Catalog review: Independent Spirits (Autry, 1995)

Louise Emerson Ronnebeck, “4-B” (1937)

The full title of this exhibition is “Independent Spirits: Women Painters of the American West, 1890-1945.” This was the first exhibition to look at women artists in the American West during this time period, at the end of a time where the West was considered the Last Frontier. In addition to actually identifying and displaying works by these oft-neglected artists, the exhibition’s larger goal was to look at “the shifting mechanisms of privilege and exclusion, as women evolved from amateurs to professionals, from the Victorian ideology of ‘separate spheres’  to a more integrated participation in the arts” (ix). The catalog (and presumably the exhibition) looked at women artists in multiple states/areas in the West: California (there were actually 3 essays on this state alone, taking into account Northern, Southern, and Modernism), the greater Northwest, Arizona, New Mexico, Texas, the Rocky Mountains, and the Great Plains. Women still had a lot of issues to deal with at this time, such as the over-bearing nature of a patriarchal society and the general marginalization of the American West as peripheral to the East Coast centers, but amazingly, women had more opportunities for independence– both artistically and socially– in the West than their Eastern counterparts did. This was because the West was not as rooted in European gender traditions that were more prevalent in the East (although, arguably, the East Coast was not as bad as Europe in this regard). I cannot even begin to describe how much I wish I could have seen this show, but unfortunately, I was 9 years old when it came out. Thank god for catalogs. For my research purposes, I have so far only read 3 of the 9 essays in depth: “The Adventuresome, the Eccentrics, and the Dreamers: Women Modernists of Southern California” by Ilene Susan Fort; “Inner Voices, Outward Forms: Women Painters in New Mexico” by Sandra d’Emilio and Sharyn Udall;  and “‘I must paint’: Women Artists of the Rocky Mountain Region” by Erika Doss.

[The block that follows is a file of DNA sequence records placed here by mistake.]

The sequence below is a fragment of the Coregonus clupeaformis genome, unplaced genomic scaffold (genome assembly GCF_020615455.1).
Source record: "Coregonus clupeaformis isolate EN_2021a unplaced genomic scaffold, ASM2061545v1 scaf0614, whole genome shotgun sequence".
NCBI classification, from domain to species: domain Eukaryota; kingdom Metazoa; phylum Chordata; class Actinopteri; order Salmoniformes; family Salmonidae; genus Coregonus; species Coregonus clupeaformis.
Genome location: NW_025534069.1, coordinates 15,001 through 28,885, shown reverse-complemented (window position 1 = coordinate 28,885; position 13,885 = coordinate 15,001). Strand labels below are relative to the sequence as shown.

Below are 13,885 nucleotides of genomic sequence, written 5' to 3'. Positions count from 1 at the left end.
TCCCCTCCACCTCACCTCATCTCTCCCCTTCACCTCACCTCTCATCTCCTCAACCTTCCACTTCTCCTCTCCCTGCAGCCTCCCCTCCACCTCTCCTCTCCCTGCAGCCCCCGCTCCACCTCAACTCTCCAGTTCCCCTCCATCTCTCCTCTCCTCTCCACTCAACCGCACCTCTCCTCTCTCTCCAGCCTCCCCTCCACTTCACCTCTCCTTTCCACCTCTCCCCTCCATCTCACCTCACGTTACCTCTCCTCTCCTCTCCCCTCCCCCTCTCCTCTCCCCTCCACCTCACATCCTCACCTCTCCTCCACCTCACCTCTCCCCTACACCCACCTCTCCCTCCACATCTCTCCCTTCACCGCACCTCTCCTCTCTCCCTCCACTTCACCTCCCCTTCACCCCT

Helen Lundeberg, “Microcosm and Macrocosm” (1937)

I noticed some common themes amongst the essays I read: there was still a degree of anti-feminization sentiment, which men worried would destroy the so-called moral fabric of society, but this fear was not nearly as bad in the West compared to the East; women artists did encounter some gender discrimination when it came to exhibiting, so many signed only with their initials; the right to vote did not take as long to pass in the West, thus demonstrating the overall greater independence women were granted; many women painters (though not all) came from relatively affluent families and/or married someone who could support them, though these marriages were not always traditional, and that financial security meant that they did not have to worry about pleasing others with their art to make money. The above generalizations are not always true, I simply noticed their mentioning quite a bit.